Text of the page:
In FIG. 3, a close up cross section view of an individual energy diffusing cavity is shown with a variety of demonstrative raypaths. The behavior of solar energy 22 can effectively be represented by raypaths which are parallel to the direction of propagation. In FIG. 3, incoming solar energy 22 enters energy diffusing cavity 26 through outer opening 24 and exits energy diffusing cavity 26 through inner opening 28. A portion of solar energy 22 entering energy diffusing cavity 26 through outer opening 24 is reflected by cavity walls 30 before it exits energy diffusing cavity 26 through inner opening 28. As will be seen below, this reflected solar energy has a different and more diffuse orientation when it exits energy diffusing cavity 26 through inner opening 28 than it had when it entered energy diffusing cavity 26 through outer opening 24.

Raypath 32 represents solar energy 22 which enters energy diffusing cavity 26 through outer opening 24 at a relative location within outer opening 24 and at an incidence angle that allows it to pass through energy diffusing cavity 26 without contacting cavity walls 30. If the cavity walls 30 of diffuser 10 are perpendicular to outer opening 24, any solar energy 22 which enters energy diffusing cavity 26 perpendicularly to outer opening 24 will pass through energy diffusing cavity 26 without being reoriented or diffused. The proportion of the solar energy 22 that will pass through energy diffusing cavity 26 unaltered is a function of the range of relative incidence angles of the energy entering energy diffusing cavity 26 and the geometry of the energy diffusing cavity. The greater the ratio is between the length of energy diffusing cavity 26 and the diameter of outer opening 24, the lower the proportion of solar energy 22 that will pass through energy diffusing cavity 26 without being reoriented and diffused.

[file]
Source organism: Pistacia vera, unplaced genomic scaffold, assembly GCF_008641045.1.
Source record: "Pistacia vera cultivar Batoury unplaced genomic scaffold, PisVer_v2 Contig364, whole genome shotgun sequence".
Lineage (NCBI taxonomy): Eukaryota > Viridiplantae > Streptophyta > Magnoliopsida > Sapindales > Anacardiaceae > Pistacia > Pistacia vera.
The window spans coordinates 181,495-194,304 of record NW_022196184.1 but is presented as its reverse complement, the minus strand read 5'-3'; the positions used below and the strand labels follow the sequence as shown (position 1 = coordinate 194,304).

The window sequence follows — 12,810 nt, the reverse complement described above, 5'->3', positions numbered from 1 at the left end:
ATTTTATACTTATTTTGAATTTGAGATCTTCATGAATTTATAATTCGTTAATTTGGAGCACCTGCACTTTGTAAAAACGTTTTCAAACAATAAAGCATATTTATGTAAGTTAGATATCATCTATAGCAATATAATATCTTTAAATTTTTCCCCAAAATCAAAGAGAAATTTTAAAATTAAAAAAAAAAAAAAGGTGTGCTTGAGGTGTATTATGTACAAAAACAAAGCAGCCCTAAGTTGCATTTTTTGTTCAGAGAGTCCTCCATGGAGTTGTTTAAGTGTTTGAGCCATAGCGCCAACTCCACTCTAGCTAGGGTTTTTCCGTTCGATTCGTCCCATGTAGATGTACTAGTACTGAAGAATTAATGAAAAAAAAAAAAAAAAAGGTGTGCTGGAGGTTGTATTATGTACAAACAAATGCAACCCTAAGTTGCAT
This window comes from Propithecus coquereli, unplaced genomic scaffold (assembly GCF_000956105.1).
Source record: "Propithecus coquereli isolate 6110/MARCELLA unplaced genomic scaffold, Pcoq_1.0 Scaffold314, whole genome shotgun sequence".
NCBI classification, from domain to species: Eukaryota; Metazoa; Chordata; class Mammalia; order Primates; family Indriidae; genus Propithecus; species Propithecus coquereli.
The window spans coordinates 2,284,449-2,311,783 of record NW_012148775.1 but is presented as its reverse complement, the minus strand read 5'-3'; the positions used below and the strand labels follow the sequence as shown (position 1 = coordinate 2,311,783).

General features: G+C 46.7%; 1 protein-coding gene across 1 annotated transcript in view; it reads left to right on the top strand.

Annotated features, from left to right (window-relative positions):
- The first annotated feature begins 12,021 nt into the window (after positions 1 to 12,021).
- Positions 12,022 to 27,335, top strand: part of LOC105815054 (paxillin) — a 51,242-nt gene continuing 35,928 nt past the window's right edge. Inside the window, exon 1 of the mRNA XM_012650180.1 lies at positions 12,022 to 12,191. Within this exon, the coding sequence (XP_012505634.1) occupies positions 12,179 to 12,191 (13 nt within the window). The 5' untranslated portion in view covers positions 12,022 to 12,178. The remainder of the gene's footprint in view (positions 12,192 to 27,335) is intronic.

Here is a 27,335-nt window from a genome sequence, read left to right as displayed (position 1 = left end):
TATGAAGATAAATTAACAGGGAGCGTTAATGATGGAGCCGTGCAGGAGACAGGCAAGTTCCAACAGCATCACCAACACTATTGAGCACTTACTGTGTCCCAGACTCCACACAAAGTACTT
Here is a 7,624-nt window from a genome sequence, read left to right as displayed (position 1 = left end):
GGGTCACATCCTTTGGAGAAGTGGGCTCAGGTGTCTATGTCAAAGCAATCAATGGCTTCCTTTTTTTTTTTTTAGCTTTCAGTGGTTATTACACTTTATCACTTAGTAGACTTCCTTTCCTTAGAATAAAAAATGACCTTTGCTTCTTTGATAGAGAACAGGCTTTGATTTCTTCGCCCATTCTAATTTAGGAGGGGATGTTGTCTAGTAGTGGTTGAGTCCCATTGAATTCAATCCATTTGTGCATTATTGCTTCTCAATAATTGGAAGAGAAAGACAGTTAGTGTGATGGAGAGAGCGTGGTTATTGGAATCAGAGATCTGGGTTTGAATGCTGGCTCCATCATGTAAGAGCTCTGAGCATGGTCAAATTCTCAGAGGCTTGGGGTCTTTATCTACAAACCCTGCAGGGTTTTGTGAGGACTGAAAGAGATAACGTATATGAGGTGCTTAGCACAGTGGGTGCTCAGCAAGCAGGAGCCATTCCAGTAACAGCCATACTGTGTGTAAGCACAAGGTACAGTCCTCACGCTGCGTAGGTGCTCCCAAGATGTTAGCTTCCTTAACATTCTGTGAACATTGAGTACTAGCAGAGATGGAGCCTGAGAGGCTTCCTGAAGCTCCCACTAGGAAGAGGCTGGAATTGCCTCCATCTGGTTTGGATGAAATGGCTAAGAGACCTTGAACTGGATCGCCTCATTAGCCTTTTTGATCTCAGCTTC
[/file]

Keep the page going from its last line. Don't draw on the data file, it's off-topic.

Raypath 34 represents solar energy 22 which enters energy diffusing cavity 26 through outer opening 24 at a relative location within outer opening 24 and at an incidence angle such that solar energy 22 reflects once off of cavity wall 30 before exiting energy diffusing cavity 26 through inner opening 28. As can be seen from raypath 34, the solar energy 22 emitted from energy diffusing cavity 26 for these types of raypaths has an inverted directional orientation compared to the directional orientation these types of raypaths had when they entered energy diffusing cavity 26.

Raypath 36 represents solar energy 22 which enters energy diffusing cavity 26 through outer opening 24 at a relative location within outer opening 24 and at an incidence angle such that solar energy 22 reflects twice off of cavity wall 30 before exiting energy diffusing cavity 26 through inner opening 28. As can be seen from this raypath, the solar energy 22 is emitted from energy diffusing cavity 26 at an orientation identical to that it had when it entered energy diffusing cavity 26, but the raypath has been spatially displaced relative to the incoming raypath. Obviously there are raypaths where the solar energy is reflected off cavity walls 30 on 3, 4 or more occasions before it is emitted from energy diffusing cavity 26.

As can be seen by raypaths 34 and 36, solar energy reflecting off the side of cavity walls 30 will be reoriented in two ways, either directionally or spatially. These cavitational reorientation effects serve to scatter and diffuse the incoming solar energy by disrupting the focused character of the solar energy received from the solar energy concentrator.